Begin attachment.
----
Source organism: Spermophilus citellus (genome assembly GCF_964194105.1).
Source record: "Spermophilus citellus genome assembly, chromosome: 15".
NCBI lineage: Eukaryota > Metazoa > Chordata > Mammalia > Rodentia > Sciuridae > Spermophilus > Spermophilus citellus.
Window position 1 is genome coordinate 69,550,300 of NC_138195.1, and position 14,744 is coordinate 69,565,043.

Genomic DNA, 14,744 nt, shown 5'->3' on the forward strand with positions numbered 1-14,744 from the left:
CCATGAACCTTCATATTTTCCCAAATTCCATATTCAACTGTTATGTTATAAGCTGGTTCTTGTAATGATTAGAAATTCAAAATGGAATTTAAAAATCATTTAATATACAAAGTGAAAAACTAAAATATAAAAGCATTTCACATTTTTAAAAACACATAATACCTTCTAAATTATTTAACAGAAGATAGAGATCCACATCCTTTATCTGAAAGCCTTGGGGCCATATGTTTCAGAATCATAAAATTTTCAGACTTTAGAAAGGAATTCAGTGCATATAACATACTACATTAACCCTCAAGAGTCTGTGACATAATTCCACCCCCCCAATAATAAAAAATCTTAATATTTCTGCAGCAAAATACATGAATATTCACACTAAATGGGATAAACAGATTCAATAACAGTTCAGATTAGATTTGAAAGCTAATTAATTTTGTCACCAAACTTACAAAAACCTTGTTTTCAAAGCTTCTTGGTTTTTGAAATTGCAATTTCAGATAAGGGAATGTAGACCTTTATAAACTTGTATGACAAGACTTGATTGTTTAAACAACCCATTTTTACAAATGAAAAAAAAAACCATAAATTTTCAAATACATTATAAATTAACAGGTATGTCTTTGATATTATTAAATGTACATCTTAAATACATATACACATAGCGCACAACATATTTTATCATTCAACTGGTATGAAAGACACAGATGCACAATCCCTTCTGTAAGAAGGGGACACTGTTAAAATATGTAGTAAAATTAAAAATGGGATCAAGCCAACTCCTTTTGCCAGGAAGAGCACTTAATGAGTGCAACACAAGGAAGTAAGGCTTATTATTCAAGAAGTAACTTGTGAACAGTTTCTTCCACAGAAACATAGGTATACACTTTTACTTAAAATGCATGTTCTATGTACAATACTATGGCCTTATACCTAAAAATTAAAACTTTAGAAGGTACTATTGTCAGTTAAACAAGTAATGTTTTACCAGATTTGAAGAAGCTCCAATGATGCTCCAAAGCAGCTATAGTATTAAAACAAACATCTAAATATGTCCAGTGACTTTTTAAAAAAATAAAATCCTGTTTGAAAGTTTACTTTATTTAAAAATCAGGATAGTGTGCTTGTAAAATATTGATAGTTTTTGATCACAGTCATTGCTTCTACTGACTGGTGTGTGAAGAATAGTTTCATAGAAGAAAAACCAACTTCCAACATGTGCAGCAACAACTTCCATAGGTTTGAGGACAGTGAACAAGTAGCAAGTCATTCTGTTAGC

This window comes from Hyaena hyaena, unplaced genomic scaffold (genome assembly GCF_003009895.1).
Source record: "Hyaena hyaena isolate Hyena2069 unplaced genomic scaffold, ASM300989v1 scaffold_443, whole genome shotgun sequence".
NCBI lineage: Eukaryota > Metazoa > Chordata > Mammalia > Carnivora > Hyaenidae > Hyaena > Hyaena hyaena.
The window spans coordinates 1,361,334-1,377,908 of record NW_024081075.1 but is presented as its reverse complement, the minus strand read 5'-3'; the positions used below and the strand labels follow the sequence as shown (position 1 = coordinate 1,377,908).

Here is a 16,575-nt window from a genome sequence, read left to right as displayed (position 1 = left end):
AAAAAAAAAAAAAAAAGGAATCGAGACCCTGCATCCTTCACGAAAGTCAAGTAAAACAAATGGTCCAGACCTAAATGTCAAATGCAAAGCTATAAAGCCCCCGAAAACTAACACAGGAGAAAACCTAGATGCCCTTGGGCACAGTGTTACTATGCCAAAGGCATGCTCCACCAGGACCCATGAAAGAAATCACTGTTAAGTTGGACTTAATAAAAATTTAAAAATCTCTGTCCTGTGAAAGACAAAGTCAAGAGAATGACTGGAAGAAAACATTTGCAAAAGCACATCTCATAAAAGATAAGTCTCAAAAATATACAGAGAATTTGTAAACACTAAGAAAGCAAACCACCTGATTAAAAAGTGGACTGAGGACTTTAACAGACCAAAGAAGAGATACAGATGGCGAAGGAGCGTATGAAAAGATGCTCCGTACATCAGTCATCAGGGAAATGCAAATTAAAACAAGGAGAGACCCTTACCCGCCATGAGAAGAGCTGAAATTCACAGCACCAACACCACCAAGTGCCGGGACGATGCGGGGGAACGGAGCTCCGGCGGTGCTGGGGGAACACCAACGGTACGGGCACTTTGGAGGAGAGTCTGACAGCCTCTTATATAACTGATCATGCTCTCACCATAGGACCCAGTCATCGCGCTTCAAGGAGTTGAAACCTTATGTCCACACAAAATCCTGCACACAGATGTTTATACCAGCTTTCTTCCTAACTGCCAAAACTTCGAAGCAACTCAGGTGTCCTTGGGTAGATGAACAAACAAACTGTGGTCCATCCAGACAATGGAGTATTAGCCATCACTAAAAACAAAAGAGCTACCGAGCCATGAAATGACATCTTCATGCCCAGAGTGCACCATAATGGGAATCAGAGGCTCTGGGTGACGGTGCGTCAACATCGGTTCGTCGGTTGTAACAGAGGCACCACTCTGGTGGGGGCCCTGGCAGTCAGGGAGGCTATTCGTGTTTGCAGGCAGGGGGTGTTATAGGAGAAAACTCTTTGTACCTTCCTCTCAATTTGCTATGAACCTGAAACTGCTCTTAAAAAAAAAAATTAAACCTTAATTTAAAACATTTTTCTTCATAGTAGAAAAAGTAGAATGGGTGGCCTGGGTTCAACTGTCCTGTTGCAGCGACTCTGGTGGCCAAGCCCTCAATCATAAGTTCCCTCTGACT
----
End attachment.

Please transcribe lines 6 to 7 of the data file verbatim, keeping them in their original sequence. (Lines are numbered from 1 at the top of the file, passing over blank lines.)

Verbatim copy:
CCATGAACCTTCATATTTTCCCAAATTCCATATTCAACTGTTATGTTATAAGCTGGTTCTTGTAATGATTAGAAATTCAAAATGGAATTTAAAAATCATTTAATATACAAAGTGAAAAACTAAAATATAAAAGCATTTCACATTTTTAAAAACACATAATACCTTCTAAATTATTTAACAGAAGATAGAGATCCACATCCTTTATCTGAAAGCCTTGGGGCCATATGTTTCAGAATCATAAAATTTTCAGACTTTAGAAAGGAATTCAGTGCATATAACATACTACATTAACCCTCAAGAGTCTGTGACATAATTCCACCCCCCCAATAATAAAAAATCTTAATATTTCTGCAGCAAAATACATGAATATTCACACTAAATGGGATAAACAGATTCAATAACAGTTCAGATTAGATTTGAAAGCTAATTAATTTTGTCACCAAACTTACAAAAACCTTGTTTTCAAAGCTTCTTGGTTTTTGAAATTGCAATTTCAGATAAGGGAATGTAGACCTTTATAAACTTGTATGACAAGACTTGATTGTTTAAACAACCCATTTTTACAAATGAAAAAAAAAACCATAAATTTTCAAATACATTATAAATTAACAGGTATGTCTTTGATATTATTAAATGTACATCTTAAATACATATACACATAGCGCACAACATATTTTATCATTCAACTGGTATGAAAGACACAGATGCACAATCCCTTCTGTAAGAAGGGGACACTGTTAAAATATGTAGTAAAATTAAAAATGGGATCAAGCCAACTCCTTTTGCCAGGAAGAGCACTTAATGAGTGCAACACAAGGAAGTAAGGCTTATTATTCAAGAAGTAACTTGTGAACAGTTTCTTCCACAGAAACATAGGTATACACTTTTACTTAAAATGCATGTTCTATGTACAATACTATGGCCTTATACCTAAAAATTAAAACTTTAGAAGGTACTATTGTCAGTTAAACAAGTAATGTTTTACCAGATTTGAAGAAGCTCCAATGATGCTCCAAAGCAGCTATAGTATTAAAACAAACATCTAAATATGTCCAGTGACTTTTTAAAAAAATAAAATCCTGTTTGAAAGTTTACTTTATTTAAAAATCAGGATAGTGTGCTTGTAAAATATTGATAGTTTTTGATCACAGTCATTGCTTCTACTGACTGGTGTGTGAAGAATAGTTTCATAGAAGAAAAACCAACTTCCAACATGTGCAGCAACAACTTCCATAGGTTTGAGGACAGTGAACAAGTAGCAAGTCATTCTGTTAGC

This window comes from Hyaena hyaena, unplaced genomic scaffold (genome assembly GCF_003009895.1).